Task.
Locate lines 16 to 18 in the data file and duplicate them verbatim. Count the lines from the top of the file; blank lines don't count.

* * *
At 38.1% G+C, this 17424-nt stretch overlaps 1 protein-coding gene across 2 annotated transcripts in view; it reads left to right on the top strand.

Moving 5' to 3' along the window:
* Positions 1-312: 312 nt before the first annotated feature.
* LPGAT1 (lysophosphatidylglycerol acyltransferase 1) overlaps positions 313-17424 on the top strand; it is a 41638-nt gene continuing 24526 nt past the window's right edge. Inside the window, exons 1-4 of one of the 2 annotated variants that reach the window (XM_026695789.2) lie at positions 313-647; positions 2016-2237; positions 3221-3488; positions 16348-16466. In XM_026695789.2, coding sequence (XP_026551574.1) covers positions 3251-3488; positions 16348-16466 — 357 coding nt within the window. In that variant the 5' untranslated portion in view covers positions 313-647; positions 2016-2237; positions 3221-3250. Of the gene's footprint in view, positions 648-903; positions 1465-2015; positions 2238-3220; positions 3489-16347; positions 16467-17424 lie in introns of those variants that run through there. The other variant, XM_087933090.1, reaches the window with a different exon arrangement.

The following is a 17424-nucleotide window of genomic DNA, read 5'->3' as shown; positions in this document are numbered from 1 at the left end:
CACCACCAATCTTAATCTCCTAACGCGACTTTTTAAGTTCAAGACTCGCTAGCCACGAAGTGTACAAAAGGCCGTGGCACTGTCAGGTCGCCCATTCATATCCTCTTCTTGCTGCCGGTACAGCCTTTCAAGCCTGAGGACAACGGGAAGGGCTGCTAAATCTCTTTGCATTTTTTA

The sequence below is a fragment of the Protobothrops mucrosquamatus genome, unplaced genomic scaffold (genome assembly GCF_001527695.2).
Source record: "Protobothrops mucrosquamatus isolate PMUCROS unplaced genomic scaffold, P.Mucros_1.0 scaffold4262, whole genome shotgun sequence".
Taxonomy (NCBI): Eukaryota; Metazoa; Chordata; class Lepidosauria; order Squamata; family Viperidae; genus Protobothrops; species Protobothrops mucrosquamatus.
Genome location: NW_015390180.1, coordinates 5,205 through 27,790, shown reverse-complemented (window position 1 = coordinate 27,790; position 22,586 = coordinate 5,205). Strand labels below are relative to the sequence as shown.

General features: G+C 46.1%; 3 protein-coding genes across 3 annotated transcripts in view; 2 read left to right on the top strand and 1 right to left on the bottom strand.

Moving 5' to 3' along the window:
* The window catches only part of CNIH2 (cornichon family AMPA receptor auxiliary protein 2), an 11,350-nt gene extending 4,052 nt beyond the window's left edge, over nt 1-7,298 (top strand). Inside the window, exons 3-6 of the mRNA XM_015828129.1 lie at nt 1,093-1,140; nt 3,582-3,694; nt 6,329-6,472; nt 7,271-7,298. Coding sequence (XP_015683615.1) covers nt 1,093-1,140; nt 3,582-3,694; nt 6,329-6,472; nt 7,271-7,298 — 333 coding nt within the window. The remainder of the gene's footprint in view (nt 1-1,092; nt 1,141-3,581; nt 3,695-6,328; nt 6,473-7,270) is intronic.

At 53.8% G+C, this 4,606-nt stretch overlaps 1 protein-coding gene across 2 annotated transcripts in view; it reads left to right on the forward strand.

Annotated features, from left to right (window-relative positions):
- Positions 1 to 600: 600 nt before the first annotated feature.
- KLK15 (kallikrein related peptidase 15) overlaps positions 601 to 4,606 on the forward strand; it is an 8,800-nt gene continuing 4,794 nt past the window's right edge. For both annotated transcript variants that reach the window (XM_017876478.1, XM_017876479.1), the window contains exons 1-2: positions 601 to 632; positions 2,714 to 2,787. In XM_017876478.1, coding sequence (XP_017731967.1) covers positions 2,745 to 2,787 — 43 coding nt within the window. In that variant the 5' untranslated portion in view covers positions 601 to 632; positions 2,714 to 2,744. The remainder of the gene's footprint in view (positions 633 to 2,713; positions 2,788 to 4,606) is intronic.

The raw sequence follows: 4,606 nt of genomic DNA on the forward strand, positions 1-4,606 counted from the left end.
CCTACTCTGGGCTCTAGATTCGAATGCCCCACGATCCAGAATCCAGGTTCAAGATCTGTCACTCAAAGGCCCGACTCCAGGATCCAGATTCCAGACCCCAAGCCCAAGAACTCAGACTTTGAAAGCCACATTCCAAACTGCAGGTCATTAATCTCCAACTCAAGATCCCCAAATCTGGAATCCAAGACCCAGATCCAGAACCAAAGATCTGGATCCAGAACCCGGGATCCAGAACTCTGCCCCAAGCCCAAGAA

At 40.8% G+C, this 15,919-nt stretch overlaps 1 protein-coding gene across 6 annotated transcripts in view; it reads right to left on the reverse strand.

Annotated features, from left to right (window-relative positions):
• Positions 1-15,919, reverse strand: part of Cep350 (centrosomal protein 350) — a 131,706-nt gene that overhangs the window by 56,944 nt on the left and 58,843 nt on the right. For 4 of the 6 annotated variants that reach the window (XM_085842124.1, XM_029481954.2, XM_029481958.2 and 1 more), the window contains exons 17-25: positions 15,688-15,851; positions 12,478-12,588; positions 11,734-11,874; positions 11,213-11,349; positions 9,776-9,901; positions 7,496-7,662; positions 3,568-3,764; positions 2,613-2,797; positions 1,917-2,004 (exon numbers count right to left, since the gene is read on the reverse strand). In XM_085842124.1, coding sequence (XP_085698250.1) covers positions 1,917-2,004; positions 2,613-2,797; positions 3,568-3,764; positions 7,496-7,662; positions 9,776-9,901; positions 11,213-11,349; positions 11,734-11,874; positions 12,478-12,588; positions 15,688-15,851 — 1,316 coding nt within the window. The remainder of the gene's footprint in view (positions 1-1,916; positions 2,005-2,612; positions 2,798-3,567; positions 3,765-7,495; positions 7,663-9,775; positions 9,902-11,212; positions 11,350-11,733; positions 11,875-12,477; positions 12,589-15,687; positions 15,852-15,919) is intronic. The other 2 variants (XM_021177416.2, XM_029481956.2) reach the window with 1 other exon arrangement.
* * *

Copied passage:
- Positions 1 to 600: 600 nt before the first annotated feature.
- KLK15 (kallikrein related peptidase 15) overlaps positions 601 to 4,606 on the forward strand; it is an 8,800-nt gene continuing 4,794 nt past the window's right edge. For both annotated transcript variants that reach the window (XM_017876478.1, XM_017876479.1), the window contains exons 1-2: positions 601 to 632; positions 2,714 to 2,787. In XM_017876478.1, coding sequence (XP_017731967.1) covers positions 2,745 to 2,787 — 43 coding nt within the window. In that variant the 5' untranslated portion in view covers positions 601 to 632; positions 2,714 to 2,744. The remainder of the gene's footprint in view (positions 633 to 2,713; positions 2,788 to 4,606) is intronic.

The raw sequence follows: 4,606 nt of genomic DNA on the forward strand, positions 1-4,606 counted from the left end.